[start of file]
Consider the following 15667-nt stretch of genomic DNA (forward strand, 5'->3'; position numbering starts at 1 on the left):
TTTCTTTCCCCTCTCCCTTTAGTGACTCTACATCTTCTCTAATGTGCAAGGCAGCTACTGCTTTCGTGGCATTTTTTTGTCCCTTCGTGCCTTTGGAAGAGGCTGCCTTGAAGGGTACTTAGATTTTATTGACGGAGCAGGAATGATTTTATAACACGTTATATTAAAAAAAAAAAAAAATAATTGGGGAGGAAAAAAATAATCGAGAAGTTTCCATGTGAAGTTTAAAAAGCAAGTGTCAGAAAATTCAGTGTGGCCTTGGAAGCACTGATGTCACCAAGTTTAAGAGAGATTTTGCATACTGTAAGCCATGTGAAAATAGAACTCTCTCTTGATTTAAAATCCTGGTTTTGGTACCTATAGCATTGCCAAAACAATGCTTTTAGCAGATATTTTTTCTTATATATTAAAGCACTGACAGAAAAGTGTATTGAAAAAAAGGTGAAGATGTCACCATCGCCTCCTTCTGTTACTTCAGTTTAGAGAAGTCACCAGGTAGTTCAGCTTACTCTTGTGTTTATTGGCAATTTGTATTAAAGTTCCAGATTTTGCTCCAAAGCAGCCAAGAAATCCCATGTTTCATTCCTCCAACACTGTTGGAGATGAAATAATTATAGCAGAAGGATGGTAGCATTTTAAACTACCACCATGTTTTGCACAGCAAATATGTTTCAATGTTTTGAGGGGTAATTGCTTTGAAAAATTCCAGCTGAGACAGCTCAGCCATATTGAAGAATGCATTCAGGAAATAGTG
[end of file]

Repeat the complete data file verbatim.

Consider the following 15667-nt stretch of genomic DNA (forward strand, 5'->3'; position numbering starts at 1 on the left):
TTTCTTTCCCCTCTCCCTTTAGTGACTCTACATCTTCTCTAATGTGCAAGGCAGCTACTGCTTTCGTGGCATTTTTTTGTCCCTTCGTGCCTTTGGAAGAGGCTGCCTTGAAGGGTACTTAGATTTTATTGACGGAGCAGGAATGATTTTATAACACGTTATATTAAAAAAAAAAAAAAATAATTGGGGAGGAAAAAAATAATCGAGAAGTTTCCATGTGAAGTTTAAAAAGCAAGTGTCAGAAAATTCAGTGTGGCCTTGGAAGCACTGATGTCACCAAGTTTAAGAGAGATTTTGCATACTGTAAGCCATGTGAAAATAGAACTCTCTCTTGATTTAAAATCCTGGTTTTGGTACCTATAGCATTGCCAAAACAATGCTTTTAGCAGATATTTTTTCTTATATATTAAAGCACTGACAGAAAAGTGTATTGAAAAAAAGGTGAAGATGTCACCATCGCCTCCTTCTGTTACTTCAGTTTAGAGAAGTCACCAGGTAGTTCAGCTTACTCTTGTGTTTATTGGCAATTTGTATTAAAGTTCCAGATTTTGCTCCAAAGCAGCCAAGAAATCCCATGTTTCATTCCTCCAACACTGTTGGAGATGAAATAATTATAGCAGAAGGATGGTAGCATTTTAAACTACCACCATGTTTTGCACAGCAAATATGTTTCAATGTTTTGAGGGGTAATTGCTTTGAAAAATTCCAGCTGAGACAGCTCAGCCATATTGAAGAATGCATTCAGGAAATAGTG